Cheetahs as pets: Workshop addresses attitudes, demand, enforcement, rescue

Cheetahs cubs taken from the wild can wind up as house pets, and IFAW is working to reduce the demand and enforce illegal trafficking. Photo: © Jim ZuckermanPerhaps all of the human-inflicted threats to the biodiversity of our planet originate in one single human behavioral predisposition: greed.

Human greed is certainly driving cheetahs in the Horn of Africa to extinction. One of the main reasons why cheetahs are vanishing in the wild spaces in this region is that men in the Middle East relish in having a cheetah as a pet.

They think having a cheetah as a pet makes them look important.

Sounds unbelievable to most of us, but it is real; the illegal market for pet cheetahs in places like Saudi Arabia, UAE, Qatar and Kuwait includes a supply of 300 cheetah cubs a year.

Most of these cubs originate from the Somali region in Ethiopia. They are poached from the wild, the mothers oftentimes killed in the process. This practice is highly unsustainable and incredibly cruel. Most cubs don’t make it to the end market alive and those that do live short lives.

Cheetahs are sensitive animals and husbandry is difficult.

And dangerous.

Cheetahs never make good pets. 

In an attempt to tackle the issue IFAW organized a workshop specifically focusing on the poaching and trafficking of cheetahs in the Horn of Africa and the Middle East. We gathered experts from governments and non-governmental organizations in Addis Ababa, Ethiopia to discuss the issue in every detail, focusing on:

  • the needs of communities that live in this landscape,
  • the challenges for effective cross-border law enforcement,
  • the ways to curb the demand, and
  • the process by which we rescue individual cheetah cubs in this trade.

Workshop participants addressed needs of the communities, law enforcement, demand, and rescue of trafficked cheetahs.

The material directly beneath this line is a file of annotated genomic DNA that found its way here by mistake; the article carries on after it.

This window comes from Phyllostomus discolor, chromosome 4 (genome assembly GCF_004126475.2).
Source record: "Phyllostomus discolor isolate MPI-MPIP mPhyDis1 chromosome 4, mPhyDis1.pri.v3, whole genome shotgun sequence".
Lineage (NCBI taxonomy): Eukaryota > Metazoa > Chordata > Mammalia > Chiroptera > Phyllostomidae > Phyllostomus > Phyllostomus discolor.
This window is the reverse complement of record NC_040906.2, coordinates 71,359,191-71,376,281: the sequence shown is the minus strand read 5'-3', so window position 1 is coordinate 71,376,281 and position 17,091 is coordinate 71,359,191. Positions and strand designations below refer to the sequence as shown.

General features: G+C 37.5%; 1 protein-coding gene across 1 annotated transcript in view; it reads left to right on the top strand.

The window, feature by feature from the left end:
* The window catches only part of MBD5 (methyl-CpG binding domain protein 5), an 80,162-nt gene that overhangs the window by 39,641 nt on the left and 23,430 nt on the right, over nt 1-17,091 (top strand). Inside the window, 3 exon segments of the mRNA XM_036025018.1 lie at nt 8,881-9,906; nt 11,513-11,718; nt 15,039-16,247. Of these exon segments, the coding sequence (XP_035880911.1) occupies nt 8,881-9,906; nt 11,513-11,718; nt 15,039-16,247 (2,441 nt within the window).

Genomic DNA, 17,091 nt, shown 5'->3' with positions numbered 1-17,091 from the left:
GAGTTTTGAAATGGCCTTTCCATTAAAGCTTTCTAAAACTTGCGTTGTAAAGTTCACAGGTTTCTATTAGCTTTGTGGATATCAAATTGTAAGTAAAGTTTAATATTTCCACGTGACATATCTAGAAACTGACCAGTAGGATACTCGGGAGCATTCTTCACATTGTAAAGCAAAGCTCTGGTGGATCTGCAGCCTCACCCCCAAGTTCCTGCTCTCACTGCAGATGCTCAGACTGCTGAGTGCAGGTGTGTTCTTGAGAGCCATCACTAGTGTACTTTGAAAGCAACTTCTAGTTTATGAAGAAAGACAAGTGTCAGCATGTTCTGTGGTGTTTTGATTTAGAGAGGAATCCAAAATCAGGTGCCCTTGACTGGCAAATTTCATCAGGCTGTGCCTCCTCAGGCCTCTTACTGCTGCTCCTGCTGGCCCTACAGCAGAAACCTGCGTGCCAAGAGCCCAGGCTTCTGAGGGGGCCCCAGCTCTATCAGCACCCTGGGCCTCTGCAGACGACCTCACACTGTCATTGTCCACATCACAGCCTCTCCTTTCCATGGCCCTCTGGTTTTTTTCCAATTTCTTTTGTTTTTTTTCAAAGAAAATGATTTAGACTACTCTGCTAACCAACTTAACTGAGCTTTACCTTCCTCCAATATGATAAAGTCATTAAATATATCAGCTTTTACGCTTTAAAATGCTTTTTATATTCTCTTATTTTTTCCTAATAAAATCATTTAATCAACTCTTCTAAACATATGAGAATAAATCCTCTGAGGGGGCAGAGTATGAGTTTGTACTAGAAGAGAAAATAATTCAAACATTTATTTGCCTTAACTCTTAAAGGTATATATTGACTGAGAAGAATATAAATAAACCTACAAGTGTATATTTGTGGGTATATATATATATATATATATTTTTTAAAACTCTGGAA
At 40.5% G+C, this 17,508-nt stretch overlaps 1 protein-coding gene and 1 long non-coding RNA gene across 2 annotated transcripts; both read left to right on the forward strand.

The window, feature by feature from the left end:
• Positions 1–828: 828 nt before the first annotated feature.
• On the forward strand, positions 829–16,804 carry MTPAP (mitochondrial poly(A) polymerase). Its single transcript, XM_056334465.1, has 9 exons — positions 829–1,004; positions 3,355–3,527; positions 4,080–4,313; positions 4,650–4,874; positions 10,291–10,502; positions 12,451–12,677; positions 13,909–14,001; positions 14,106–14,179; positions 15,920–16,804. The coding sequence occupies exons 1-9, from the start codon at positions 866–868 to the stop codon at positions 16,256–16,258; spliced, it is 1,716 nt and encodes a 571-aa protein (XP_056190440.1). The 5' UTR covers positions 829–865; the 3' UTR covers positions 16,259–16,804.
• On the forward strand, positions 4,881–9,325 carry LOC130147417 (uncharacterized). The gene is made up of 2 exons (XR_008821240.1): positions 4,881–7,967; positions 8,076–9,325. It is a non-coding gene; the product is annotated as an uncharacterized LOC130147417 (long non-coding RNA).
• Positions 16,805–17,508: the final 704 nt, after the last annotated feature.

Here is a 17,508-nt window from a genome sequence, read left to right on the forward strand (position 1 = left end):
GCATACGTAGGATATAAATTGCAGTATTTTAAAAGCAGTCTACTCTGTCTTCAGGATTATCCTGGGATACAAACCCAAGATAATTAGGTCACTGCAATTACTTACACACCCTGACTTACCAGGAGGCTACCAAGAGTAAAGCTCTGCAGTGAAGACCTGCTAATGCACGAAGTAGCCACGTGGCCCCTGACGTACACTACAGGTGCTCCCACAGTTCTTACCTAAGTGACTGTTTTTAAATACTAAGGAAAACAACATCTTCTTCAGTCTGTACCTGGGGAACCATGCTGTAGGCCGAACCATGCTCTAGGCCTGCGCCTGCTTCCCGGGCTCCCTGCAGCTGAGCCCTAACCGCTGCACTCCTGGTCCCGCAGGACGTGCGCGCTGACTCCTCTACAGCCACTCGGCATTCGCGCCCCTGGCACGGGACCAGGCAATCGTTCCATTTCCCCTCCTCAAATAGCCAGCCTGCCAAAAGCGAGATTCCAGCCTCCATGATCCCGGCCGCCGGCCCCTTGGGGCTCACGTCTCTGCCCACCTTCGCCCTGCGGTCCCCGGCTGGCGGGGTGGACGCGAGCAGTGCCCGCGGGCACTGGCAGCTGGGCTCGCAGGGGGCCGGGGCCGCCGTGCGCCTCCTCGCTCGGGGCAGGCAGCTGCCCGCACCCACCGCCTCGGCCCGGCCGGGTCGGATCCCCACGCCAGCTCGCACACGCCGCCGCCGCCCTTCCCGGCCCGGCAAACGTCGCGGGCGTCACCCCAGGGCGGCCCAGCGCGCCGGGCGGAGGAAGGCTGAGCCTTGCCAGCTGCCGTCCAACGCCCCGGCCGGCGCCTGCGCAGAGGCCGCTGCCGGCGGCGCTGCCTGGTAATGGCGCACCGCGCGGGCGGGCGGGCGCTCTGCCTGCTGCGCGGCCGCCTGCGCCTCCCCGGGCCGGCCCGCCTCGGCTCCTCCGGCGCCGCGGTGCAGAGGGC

IFAW believes it is our obligation to care for individual animals while protecting the species. IFAW cannot do this alone. A collaborative approach is very much needed, the trafficking goes through a difficult region which includes eastern Ethiopia, Somalia, Somaliland and Yemen.

The next step is to raise the funds to implement the strategies. A lot of work lies ahead of us but I believe it is possible to safe the Horn of Africa cheetah population and its individual members.


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Azzedine Downes,IFAW President and CEO
President and Chief Executive Officer
Céline Sissler-Bienvenu, Director, France and Francophone Africa
Director, France and Francophone Africa
Dr. Elsayed Ahmed Mohamed, Regional Director, Middle East and North Africa
Regional Director, Middle East and North Africa
Dr. Maria (Masha) N. Vorontsova, Senior Advisor to the IFAW Marine Conservation
Senior Advisor to the IFAW Marine Conservation Program
Faye Cuevas, Esq.
Senior Vice President
Grace Ge Gabriel, Regional Director, Asia
Regional Director, Asia
Executive Vice President
Executive Vice President
Matt Collis, Director, International Policy
Director, International Policy
Pauline Verheij, Program Manager, Wildlife Crime
Program Manager, Wildlife Crime
Rikkert Reijnen, Program Director, Wildlife Crime
Program Director, Wildlife Crime
Country Representative, Germany
Country Representative, Germany
Staci McLennan, Director, EU Office
Director, EU Office
Tania McCrea-Steele, Project Lead, Global Wildlife Cybercrime
Project Lead, Global Wildlife Cybercrime
Vivek Menon, Director of IFAW partner, Wildlife Trust of India
Consulting Senior Advisor to the CEO on Strategic Partnerships & Philanthropy